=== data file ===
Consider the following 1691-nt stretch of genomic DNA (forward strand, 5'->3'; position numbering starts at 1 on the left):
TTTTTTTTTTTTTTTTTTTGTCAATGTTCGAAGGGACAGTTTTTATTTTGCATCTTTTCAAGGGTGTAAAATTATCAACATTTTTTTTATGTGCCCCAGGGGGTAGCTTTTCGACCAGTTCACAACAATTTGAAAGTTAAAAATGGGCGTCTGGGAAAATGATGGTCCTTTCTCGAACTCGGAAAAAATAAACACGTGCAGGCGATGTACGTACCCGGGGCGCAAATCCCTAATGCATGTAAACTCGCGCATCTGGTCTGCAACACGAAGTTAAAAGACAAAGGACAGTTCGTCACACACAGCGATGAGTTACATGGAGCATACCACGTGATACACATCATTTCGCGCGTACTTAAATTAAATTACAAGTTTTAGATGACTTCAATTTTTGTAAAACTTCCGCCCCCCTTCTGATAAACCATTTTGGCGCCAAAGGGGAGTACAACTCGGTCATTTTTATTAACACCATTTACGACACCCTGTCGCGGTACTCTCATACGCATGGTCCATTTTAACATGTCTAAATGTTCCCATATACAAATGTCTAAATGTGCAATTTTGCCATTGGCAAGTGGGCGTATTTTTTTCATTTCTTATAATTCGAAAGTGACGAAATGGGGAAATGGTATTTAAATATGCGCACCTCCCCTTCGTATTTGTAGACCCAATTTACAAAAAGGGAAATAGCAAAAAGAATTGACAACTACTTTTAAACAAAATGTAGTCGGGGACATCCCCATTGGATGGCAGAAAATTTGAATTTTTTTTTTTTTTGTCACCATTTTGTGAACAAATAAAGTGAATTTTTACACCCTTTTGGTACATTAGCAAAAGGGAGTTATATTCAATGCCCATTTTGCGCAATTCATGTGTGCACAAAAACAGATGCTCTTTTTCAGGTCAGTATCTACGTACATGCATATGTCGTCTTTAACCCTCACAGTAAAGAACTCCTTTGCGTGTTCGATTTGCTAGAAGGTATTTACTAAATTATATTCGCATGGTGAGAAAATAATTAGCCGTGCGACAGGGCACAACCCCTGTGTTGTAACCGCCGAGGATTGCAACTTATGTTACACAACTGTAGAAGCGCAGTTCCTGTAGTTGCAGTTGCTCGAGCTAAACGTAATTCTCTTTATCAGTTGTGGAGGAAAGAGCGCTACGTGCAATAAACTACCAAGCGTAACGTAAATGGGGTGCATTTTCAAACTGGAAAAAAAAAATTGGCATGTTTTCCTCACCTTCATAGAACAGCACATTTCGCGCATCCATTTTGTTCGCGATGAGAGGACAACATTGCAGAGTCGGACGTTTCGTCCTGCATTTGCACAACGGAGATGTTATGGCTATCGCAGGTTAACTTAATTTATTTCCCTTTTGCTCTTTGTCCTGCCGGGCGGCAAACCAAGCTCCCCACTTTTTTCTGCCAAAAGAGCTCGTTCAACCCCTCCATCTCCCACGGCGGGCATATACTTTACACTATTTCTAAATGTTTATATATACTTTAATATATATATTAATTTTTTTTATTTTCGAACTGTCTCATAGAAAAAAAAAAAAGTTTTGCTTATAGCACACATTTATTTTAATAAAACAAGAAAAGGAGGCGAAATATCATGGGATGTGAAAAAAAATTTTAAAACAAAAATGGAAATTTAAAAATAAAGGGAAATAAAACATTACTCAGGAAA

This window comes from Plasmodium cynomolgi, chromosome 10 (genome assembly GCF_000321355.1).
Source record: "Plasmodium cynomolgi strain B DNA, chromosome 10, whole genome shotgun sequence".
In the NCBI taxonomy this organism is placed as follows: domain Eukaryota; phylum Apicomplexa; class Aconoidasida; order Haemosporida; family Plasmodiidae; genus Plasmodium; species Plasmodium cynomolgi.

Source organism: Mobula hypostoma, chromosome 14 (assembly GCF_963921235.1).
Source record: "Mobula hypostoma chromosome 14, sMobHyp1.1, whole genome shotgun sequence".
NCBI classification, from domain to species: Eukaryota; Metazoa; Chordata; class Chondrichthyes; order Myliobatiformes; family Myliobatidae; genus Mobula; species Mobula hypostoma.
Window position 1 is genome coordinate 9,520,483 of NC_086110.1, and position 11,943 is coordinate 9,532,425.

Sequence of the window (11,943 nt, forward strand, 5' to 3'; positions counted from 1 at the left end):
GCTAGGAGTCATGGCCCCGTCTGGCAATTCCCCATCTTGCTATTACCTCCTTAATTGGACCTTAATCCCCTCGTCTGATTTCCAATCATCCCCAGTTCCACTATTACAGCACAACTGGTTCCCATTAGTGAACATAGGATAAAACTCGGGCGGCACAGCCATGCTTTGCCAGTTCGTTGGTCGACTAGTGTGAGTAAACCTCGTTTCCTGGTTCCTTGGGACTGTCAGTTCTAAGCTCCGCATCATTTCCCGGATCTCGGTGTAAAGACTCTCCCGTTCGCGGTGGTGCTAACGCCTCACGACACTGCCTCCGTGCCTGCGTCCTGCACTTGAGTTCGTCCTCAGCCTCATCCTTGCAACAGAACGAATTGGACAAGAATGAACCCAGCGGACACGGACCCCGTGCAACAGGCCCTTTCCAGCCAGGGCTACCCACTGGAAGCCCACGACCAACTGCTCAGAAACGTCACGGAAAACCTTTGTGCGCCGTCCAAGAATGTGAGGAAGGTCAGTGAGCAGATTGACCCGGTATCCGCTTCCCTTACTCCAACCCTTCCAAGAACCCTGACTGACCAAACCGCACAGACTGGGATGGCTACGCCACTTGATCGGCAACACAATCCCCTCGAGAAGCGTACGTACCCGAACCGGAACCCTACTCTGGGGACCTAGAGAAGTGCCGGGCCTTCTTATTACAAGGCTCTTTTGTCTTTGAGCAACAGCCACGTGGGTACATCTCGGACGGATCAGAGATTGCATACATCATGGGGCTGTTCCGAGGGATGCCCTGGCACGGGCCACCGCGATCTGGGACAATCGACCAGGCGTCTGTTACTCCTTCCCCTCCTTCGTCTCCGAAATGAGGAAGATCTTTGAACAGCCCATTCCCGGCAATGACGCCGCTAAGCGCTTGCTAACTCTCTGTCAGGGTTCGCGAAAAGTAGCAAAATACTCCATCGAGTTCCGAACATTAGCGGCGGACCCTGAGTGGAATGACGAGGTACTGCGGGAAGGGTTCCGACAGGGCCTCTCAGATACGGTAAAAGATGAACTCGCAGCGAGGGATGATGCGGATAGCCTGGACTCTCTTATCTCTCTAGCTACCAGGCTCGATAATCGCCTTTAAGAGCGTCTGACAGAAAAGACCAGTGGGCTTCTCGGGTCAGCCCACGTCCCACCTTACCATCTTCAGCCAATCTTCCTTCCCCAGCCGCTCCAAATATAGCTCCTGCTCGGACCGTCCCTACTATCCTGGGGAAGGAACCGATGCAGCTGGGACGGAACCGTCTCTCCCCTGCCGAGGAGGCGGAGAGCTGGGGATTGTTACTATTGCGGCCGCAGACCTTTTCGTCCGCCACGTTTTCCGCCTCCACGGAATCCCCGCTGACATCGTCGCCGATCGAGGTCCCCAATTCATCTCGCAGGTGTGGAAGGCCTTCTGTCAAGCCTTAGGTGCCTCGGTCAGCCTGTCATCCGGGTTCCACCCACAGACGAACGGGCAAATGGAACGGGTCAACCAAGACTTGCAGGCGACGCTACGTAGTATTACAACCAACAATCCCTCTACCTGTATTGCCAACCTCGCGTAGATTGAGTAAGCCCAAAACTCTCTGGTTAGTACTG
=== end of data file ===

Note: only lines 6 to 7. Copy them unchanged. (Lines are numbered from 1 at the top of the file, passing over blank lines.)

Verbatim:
Source organism: Mobula hypostoma, chromosome 14 (assembly GCF_963921235.1).
Source record: "Mobula hypostoma chromosome 14, sMobHyp1.1, whole genome shotgun sequence".